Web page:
UCL Grand Challenges


Connecting Digital Inequalities and Rural Poverty: The Case of Somaliland

Acknowledging the dynamics and impacts of space, place and power when explaining disparities in internet and communication technology.

People sitting in front row of a workshop holding agenda papers

1 September 2021


Grant: Grand Challenges Special Initiatives - Place
Year awarded: 2021-22
Amount awarded: £10,000


  • Dr Amina-Bahja Ekman, Development Planning Unit, Bartlett Faculty of the Built Environment
  • Dr Giorgio Talocci, Development Planning Unit, Bartlett Faculty of the Built Environment

Internet and Communication Technology is acknowledged to increase both the productivity and wellbeing of marginalised communities. As such, access to digital communication and technology is identified as a measure of equality in the Sustainable Development Goals (SDG 9). Yet critical research on the concept of digital inequality tells of the causal relationship between categorical inequalities and their connection to the access and distribution of resources. In the case of Somaliland, the extent of categorical inequalities is also reflected in the context of geography, space, and place, as the various patterns of inequality and levels of social, economic, and political participation are indicative of their urban and rural conceptions, as well as the local dimensions of class, clan, and gender.

This project, with partner organisation The RedSea Cultural Foundation, conducted baseline data collection through interviews and workshops in Hargeysa, Somaliland. The objective of the interviews and the workshops was to explore the extent to which access to digital resources impact the categorical characteristics of inequality. Using a methodology that focused on participatory interaction, with workshop participants the project discussed and reflected on how rural populations in Somaliland access digitalisation, as a potential tool for connectivity, as well as the potential benefits and challenges such access can deliver for their socio-economic and political participation. Delivering a two-day participatory research workshop also enabled the project to explore how the digital divide in Somaliland, through its relation to space, place, and power, as measures of connectivity, impacts the daily lives of those living in rural areas outside of the capital Hargeysa.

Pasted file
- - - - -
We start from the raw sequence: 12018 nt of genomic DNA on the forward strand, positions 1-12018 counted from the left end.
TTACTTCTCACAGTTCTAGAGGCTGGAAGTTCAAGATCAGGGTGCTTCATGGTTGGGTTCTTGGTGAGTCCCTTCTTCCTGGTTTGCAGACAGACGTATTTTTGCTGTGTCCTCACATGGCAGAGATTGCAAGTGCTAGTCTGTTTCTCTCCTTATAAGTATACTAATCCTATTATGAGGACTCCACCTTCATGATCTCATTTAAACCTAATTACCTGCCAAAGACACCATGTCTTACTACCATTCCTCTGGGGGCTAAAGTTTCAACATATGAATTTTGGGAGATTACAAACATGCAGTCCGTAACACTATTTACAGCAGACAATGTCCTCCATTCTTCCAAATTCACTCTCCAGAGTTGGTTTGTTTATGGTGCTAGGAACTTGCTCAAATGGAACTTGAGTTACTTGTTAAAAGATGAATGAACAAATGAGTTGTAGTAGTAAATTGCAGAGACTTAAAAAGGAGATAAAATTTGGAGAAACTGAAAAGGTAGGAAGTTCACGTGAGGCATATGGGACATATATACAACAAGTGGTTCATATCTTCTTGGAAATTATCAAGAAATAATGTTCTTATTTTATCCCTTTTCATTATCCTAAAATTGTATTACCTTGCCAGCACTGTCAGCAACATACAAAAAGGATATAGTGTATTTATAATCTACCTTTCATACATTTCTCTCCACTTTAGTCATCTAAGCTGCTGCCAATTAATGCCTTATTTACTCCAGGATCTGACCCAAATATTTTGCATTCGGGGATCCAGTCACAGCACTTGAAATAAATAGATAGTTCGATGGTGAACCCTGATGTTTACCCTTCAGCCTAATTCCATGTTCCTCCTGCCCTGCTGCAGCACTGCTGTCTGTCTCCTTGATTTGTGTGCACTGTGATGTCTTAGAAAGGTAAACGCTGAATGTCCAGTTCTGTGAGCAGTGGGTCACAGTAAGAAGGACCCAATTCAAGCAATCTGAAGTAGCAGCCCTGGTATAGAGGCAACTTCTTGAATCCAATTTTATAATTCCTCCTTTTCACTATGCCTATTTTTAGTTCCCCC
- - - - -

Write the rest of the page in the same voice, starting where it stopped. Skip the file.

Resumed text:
Prior to the workshops, RCF also conducted a small baseline data collection with 38 interviews. The interviews were carried out with respondents, across varying age and gender bands, living in the rural outskirts of Hargeysa. Findings showed a greater connection between access to digital resources, such as ICT, and challenges of inequality. For instance, it was found that members of rural communities face challenges regarding access to education and other resources such as healthcare facilities as well as financial services. The project also found that there is a gender divide as many women reported that they were unaware that they can access the internet on their mobiles. The workshop allowed for different groups and communities from Somaliland, both rural and urban residents, to engage and discuss a topic that impacts their daily lives.

Another immediate outcome of the project is a journal article, written with research partner RCF. The article will highlight findings and outline a critical reflection of the relationship between ICT and poverty reduction. The project team noted that: "Conducting research on this topic and in Somaliland is rather unique and we feel that the baseline data we collected along with the participatory workshops, will allow us to add to the scarce literature. This is great progress and a great impact!" Another key impact arising was that, through the funding and relationship with RCF, the project also enabled engagement with young researchers from Somaliland as well as engage with the wider public regarding the challenges of digital inequality. 

Group of people standing outside building

Impacts and Outputs

  • Engagement workshops
  • Journal article 
  • Partnership building